I first saw My Neighbor Totoro as an adult. But I grew up in the 2D animation age, with the films of the Disney Renaissance era shaping my youth and teenage years. I’ve spent hours since then admiring frames, looking at the composition of the fixed backgrounds and the moving characters and how they blend. Each layer of the frame has to come together just so to add depth and a touch of realism, even in a fantastical setting. Studio Ghibli films excel at presenting stories that live comfortably in a magical realm and in the world outside our doors—Totoro especially. Even as an adult, I kind of believed I would find Totoro in the woods on my next camping trip. And that’s because of the movie’s knock-you-off-your-feet visuals.
To celebrate Hayao Miyazaki‘s film’s thirtieth anniversary, let’s look at some of the most spectacular shots.
Landscapes and Backgrounds
It doesn’t matter if it’s the countryside, the forest where Totoro takes naps, or a messy house, the backgrounds in My Neighbor Totoro are lived in and vibrant. Some are detailed (note the carefully shaded grime on some of the indoor surfaces), but sometimes an impressionist-like approach softens the edges and adds a hint of mystery and imagination–especially with the images centered on nature.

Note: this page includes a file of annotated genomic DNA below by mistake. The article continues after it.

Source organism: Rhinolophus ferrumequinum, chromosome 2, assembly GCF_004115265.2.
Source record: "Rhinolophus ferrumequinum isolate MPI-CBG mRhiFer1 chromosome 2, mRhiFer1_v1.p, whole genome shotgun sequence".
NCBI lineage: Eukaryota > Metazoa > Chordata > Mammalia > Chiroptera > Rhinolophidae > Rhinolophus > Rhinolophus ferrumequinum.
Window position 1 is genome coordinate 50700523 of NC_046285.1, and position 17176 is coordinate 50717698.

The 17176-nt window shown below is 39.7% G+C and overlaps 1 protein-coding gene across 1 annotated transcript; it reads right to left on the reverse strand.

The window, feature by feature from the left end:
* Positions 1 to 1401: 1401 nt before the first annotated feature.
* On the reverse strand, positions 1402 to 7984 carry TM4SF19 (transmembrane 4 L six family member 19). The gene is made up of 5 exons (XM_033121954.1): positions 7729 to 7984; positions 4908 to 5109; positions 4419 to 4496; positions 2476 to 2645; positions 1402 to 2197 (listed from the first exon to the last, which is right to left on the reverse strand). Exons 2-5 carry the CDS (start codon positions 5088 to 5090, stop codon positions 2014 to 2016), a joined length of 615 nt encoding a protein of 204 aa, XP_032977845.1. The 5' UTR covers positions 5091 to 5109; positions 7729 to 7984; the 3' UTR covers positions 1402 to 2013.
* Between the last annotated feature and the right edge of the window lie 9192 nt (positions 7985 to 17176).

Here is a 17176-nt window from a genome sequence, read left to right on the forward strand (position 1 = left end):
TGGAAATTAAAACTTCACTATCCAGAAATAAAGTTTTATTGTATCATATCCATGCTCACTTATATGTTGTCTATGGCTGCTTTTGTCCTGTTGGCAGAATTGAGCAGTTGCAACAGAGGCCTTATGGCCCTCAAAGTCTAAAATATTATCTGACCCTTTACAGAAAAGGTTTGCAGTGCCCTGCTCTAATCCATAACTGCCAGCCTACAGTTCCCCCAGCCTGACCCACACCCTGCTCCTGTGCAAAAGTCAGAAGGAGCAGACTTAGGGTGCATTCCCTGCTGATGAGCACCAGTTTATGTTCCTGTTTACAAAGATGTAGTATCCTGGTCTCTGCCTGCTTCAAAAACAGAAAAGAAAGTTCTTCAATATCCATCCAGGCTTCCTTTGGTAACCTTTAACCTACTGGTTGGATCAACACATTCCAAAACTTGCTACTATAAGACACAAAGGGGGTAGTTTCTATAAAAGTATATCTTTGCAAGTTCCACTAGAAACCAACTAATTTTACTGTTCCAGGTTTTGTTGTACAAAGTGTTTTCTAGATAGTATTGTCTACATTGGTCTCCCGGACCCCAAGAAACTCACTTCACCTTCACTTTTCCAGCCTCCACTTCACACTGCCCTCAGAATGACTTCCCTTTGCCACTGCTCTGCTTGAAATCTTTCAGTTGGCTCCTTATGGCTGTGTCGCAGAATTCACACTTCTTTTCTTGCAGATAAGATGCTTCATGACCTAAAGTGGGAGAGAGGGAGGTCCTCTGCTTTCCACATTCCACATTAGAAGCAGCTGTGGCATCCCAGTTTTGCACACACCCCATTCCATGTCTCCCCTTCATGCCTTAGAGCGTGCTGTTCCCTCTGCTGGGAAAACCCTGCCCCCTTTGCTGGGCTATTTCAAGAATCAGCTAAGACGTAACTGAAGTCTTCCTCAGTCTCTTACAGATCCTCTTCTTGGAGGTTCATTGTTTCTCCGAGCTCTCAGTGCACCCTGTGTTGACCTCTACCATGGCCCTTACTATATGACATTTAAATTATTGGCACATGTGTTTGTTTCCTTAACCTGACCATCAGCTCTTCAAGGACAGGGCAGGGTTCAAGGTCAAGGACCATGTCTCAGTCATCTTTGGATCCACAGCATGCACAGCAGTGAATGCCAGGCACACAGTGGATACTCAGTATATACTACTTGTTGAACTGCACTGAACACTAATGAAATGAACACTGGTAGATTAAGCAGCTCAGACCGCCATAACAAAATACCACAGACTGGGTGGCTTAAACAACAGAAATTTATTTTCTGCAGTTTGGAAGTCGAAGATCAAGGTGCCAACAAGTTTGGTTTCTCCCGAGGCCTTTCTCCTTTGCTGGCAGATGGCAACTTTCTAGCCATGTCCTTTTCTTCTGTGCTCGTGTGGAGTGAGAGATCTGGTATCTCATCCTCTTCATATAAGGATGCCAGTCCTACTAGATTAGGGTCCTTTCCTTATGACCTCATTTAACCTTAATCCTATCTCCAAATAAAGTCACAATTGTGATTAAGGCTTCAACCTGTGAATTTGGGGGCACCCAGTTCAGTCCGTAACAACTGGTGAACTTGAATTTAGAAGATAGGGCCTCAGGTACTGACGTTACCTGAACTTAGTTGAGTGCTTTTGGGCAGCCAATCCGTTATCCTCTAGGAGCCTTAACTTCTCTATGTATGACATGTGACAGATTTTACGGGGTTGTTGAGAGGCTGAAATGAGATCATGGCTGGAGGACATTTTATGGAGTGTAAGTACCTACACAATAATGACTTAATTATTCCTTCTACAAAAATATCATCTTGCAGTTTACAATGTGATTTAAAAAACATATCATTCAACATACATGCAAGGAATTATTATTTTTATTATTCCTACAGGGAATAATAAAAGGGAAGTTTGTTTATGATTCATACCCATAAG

A single line on a face can communicate a world of information in animation. If those lines aren’t in the right place, you lose reaction and emotion, and therefore, story. The expressions on the faces of Kusakabes convey inner conflict, joy, fear–you don’t have to guess about what they’re thinking. The many looks of Mei are an excellent study in character expression.
Totoro and Catbus are the clear creature stars of My Neighbor Totoro, but the animators lavished just as much attention on everyday, real critters like toads and insects. Because they don’t treat them differently, it adds to the feeling that you just might spy Catbus the next time you’re waiting at the bus stop.
If you close your eyes and think of My Neighbor Totoro, what image comes to mind? What scene is your favorite? Tell us in the comments.
Images: Studio Ghibli, screencaps via Animation Screencaps
Amy Ratcliffe is an Associate Editor for Nerdist. Follow her on Twitter.